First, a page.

# The Monte Carlo Simulation V2

- Page ID
- 1168

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\(\newcommand{\avec}{\mathbf a}\) \(\newcommand{\bvec}{\mathbf b}\) \(\newcommand{\cvec}{\mathbf c}\) \(\newcommand{\dvec}{\mathbf d}\) \(\newcommand{\dtil}{\widetilde{\mathbf d}}\) \(\newcommand{\evec}{\mathbf e}\) \(\newcommand{\fvec}{\mathbf f}\) \(\newcommand{\nvec}{\mathbf n}\) \(\newcommand{\pvec}{\mathbf p}\) \(\newcommand{\qvec}{\mathbf q}\) \(\newcommand{\svec}{\mathbf s}\) \(\newcommand{\tvec}{\mathbf t}\) \(\newcommand{\uvec}{\mathbf u}\) \(\newcommand{\vvec}{\mathbf v}\) \(\newcommand{\wvec}{\mathbf w}\) \(\newcommand{\xvec}{\mathbf x}\) \(\newcommand{\yvec}{\mathbf y}\) \(\newcommand{\zvec}{\mathbf z}\) \(\newcommand{\rvec}{\mathbf r}\) \(\newcommand{\mvec}{\mathbf m}\) \(\newcommand{\zerovec}{\mathbf 0}\) \(\newcommand{\onevec}{\mathbf 1}\) \(\newcommand{\real}{\mathbb R}\) \(\newcommand{\twovec}[2]{\left[\begin{array}{r}#1 \\ #2 \end{array}\right]}\) \(\newcommand{\ctwovec}[2]{\left[\begin{array}{c}#1 \\ #2 \end{array}\right]}\) \(\newcommand{\threevec}[3]{\left[\begin{array}{r}#1 \\ #2 \\ #3 \end{array}\right]}\) \(\newcommand{\cthreevec}[3]{\left[\begin{array}{c}#1 \\ #2 \\ #3 \end{array}\right]}\) \(\newcommand{\fourvec}[4]{\left[\begin{array}{r}#1 \\ #2 \\ #3 \\ #4 \end{array}\right]}\) \(\newcommand{\cfourvec}[4]{\left[\begin{array}{c}#1 \\ #2 \\ #3 \\ #4 \end{array}\right]}\) \(\newcommand{\fivevec}[5]{\left[\begin{array}{r}#1 \\ #2 \\ #3 \\ #4 \\ #5 \\ \end{array}\right]}\) \(\newcommand{\cfivevec}[5]{\left[\begin{array}{c}#1 \\ #2 \\ #3 \\ #4 \\ #5 \\ \end{array}\right]}\) \(\newcommand{\mattwo}[4]{\left[\begin{array}{rr}#1 \amp #2 \\ #3 \amp #4 \\ \end{array}\right]}\) \(\newcommand{\laspan}[1]{\text{Span}\{#1\}}\) \(\newcommand{\bcal}{\cal B}\) \(\newcommand{\ccal}{\cal C}\) \(\newcommand{\scal}{\cal S}\) \(\newcommand{\wcal}{\cal W}\) \(\newcommand{\ecal}{\cal E}\) \(\newcommand{\coords}[2]{\left\{#1\right\}_{#2}}\) \(\newcommand{\gray}[1]{\color{gray}{#1}}\) \(\newcommand{\lgray}[1]{\color{lightgray}{#1}}\) \(\newcommand{\rank}{\operatorname{rank}}\) \(\newcommand{\row}{\text{Row}}\) \(\newcommand{\col}{\text{Col}}\) \(\renewcommand{\row}{\text{Row}}\) \(\newcommand{\nul}{\text{Nul}}\) \(\newcommand{\var}{\text{Var}}\) \(\newcommand{\corr}{\text{corr}}\) \(\newcommand{\len}[1]{\left|#1\right|}\) \(\newcommand{\bbar}{\overline{\bvec}}\) \(\newcommand{\bhat}{\widehat{\bvec}}\) \(\newcommand{\bperp}{\bvec^\perp}\) \(\newcommand{\xhat}{\widehat{\xvec}}\) \(\newcommand{\vhat}{\widehat{\vvec}}\) \(\newcommand{\uhat}{\widehat{\uvec}}\) \(\newcommand{\what}{\widehat{\wvec}}\) \(\newcommand{\Sighat}{\widehat{\Sigma}}\) \(\newcommand{\lt}{<}\) \(\newcommand{\gt}{>}\) \(\newcommand{\amp}{&}\) \(\definecolor{fillinmathshade}{gray}{0.9}\)## What is a Monte Carlo Simulation?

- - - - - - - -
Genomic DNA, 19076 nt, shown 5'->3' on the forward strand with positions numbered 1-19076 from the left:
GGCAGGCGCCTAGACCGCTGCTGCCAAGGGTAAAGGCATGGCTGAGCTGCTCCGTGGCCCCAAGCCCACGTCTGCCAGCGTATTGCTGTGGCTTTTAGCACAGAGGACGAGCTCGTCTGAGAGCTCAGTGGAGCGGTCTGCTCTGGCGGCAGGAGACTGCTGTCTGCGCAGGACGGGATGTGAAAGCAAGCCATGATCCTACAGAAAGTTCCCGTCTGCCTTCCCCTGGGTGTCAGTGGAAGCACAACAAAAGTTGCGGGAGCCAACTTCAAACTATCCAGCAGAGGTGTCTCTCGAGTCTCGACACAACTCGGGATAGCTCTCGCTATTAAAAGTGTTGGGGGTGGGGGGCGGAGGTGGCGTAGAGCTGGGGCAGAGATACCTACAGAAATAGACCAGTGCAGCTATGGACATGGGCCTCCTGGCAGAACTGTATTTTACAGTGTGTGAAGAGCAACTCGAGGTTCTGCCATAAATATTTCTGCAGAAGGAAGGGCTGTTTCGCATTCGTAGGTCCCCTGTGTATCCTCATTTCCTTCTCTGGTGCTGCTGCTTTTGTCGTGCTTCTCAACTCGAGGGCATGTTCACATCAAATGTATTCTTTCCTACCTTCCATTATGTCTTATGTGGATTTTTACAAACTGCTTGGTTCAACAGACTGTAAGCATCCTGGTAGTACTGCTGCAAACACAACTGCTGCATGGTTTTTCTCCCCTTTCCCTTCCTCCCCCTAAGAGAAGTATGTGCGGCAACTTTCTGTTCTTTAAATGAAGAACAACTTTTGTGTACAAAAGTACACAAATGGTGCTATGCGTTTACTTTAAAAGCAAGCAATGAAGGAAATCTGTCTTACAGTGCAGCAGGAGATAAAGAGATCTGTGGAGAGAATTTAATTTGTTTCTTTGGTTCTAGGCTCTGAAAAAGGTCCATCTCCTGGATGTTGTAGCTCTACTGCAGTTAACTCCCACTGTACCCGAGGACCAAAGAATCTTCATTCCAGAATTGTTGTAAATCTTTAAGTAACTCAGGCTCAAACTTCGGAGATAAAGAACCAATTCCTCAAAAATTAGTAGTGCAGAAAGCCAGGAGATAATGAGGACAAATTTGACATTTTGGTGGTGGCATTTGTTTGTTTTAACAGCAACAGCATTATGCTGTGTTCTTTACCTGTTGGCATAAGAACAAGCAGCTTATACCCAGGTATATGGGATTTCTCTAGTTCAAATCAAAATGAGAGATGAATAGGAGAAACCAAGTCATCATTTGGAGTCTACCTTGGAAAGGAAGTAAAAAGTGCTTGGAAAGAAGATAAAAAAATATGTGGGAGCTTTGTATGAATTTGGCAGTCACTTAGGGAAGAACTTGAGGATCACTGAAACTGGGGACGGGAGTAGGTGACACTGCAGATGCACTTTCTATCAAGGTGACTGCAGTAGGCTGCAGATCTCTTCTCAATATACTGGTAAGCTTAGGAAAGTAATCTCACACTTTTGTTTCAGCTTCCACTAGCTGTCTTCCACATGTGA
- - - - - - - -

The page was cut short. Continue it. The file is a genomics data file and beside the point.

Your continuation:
A Monte Carlo technique describes any technique that uses random numbers and probability to solve a problem while a simulation is a numerical technique for conducting experiments on the computer. Putting the two terms together, Monte Carlo Simulation would then describe a class of computational algorithms that rely on repeated random sampling to obtain certain numerical results, and can be used to solve problems that have a probabilistic interpretation. Monte Carlo Simulation allows us to explicitly and quantitatively represent uncertainties. This means that simulation gives us insight on how likely our results are. Note that with any simulation, the results are as good as the inputs you give in. Poor inputs/model will lead to meaningless outputs.

Common tasks of the Monte Carlo Simulation include:

- Approximation of distribution of test statistics, estimators, etc.
- Approximation of quantities that allow for a probabilistic interpretation (in a certain sense). (E.g. Monte Carlo Integration, estimation of \( \pi \), etc)

For more examples of Monte Carlo in various fields, Wikipedia provides some good examples.

### How does it work?

A typical Monte Carlo Simulation involves the following steps:

- Define your inputs.
- Model the system by using an appropriate probability density function.
- Generate inputs randomly from the probability distribution.
- Perform a deterministic computation on the inputs.
- Repeat steps 2 and 3 as many times as desired.

### Example 1 - Estimation of \( \pi \)